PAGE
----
Indo-Pacific Humpback dolphins live in the Great Sandy Strait between Fraser Island & the mainland. They swim l5 kilometres every morning to come and interact with us at TCB. Their average cruising speed is between 2 and 7 knots, so the swim in could take them up to two hours. If along the way they encounter a school of fish or other dolphins they may want to stop to fish or play, and therefore don’t come in at exactly the same time every day.
Indo-Pacific Humpback Dolphins are an estuarine dolphin, and they only like warm, shallow, sheltered waters such as we have here. They will never go out to sea, as they don’t like water deeper than 20 metres. They are a shy dolphin, and do not usually like to interact with people and boats. If you are in a boat and you encounter a pod, they will tend to take a tail dive, and go deep under water, and scatter so that they emerge in all different directions. They do not bow- or stern-ride on the wake of a boat like bottlenose and common dolphins do. Because of their familiarity with the Tondalao however, they do approach and play with us on this boat.
History of dolphin feeding:
Approximately 50 years ago, a female dolphin later to be known as Scarry, was injured by a fishing trawler out in the Strait. The fishermen brought her in to TCB to nurse her back to health. Scarry became accustomed to the regular food given to her by local people, and once she recovered from her injuries she continued to come in to TCB regularly for a visit.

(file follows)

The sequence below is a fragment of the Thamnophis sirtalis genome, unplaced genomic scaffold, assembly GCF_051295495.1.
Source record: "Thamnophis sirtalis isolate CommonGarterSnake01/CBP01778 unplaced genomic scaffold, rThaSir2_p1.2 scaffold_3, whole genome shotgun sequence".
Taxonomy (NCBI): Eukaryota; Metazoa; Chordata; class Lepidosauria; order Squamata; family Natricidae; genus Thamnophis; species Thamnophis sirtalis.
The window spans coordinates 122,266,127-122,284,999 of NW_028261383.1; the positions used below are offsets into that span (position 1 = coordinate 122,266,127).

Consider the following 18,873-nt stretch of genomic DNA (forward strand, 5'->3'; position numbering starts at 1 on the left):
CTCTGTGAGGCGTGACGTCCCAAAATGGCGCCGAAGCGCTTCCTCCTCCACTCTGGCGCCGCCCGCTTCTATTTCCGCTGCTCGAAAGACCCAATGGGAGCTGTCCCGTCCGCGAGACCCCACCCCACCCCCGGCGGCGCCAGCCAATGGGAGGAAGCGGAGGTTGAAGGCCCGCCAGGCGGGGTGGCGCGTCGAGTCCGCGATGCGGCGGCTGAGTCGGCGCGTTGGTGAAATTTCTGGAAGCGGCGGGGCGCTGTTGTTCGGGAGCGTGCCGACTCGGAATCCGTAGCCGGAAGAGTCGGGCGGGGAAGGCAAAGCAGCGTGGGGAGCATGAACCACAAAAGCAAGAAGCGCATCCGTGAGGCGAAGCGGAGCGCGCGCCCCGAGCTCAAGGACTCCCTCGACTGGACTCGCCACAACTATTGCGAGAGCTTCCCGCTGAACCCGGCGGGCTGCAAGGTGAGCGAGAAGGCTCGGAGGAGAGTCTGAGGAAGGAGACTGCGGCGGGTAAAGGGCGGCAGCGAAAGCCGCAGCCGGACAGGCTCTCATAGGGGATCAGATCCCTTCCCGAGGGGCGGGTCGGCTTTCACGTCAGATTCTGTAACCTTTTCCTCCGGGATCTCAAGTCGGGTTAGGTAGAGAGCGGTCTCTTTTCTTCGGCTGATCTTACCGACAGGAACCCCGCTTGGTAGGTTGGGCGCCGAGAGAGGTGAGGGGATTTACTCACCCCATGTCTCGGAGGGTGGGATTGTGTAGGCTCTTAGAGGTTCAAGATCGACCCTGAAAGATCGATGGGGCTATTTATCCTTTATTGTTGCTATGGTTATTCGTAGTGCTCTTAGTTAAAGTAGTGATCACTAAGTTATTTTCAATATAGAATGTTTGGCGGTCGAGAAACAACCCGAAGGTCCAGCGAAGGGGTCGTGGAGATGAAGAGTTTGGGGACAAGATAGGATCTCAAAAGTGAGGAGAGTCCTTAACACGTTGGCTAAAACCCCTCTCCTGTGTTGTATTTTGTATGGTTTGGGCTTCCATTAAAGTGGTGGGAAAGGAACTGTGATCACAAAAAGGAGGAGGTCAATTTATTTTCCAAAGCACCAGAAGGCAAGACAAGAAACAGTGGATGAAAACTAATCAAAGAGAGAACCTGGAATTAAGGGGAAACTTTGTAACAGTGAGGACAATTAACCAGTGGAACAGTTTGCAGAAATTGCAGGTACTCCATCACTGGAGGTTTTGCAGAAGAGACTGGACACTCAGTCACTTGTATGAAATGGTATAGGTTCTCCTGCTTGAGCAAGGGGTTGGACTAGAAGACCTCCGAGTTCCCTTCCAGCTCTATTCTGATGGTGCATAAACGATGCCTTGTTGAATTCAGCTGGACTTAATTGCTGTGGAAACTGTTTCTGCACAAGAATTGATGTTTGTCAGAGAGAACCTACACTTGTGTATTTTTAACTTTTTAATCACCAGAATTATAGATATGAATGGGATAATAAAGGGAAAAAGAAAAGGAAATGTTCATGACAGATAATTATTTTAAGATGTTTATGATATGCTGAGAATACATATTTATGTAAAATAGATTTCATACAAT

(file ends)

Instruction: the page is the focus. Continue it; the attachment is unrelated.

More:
Like many dolphins in this area, Scarry used the relatively shark-free waters of the TCB Inlet to seek protection when she was raising a calf. So it was that we were able to see Mystique for the first time, around April 1992. For two years Mystique visited the Bay with Scarry, while she taught him the skills associated with being a ‘wild’ dolphin, which include socialization as well as survival skills. Dolphins teach their young in much the same way we do, with vocalizations and even slaps if they misbehave. Eventually Scarry was confident that Mystique had learned to be a ‘wild’ dolphin and she began to let him interact with people.
November 2002 was the last time we saw Scarry. At that time she would have been approximately 52 years of age. Because Indo-Pacific Humpback Dolphins have not been widely studied, we are not sure whether this is exceptionally old age for these dolphins, as bottlenose and common dolphins tend to live for between 25 and 35 years. Whether humpback dolphins live longer because they are living in relatively sheltered waters, or whether Scarry lived to such an old age because she was getting a fresh source of quality food every day from us, we will never know. The wonderful legacy of Scarry is of course her son Mystique, who is the dolphin you might see here today.
The Closure of the Dolphin Feeding
By Clive Morris
“In 2004 the owners of Barnacles decided to put their business on the market and this was the first we heard of a “supposed secret agreement” between the owners and Parks and Wildlife that on the sale of the café, then all feeding rights were to be revoked. Eventually the business was sold in October of 2005.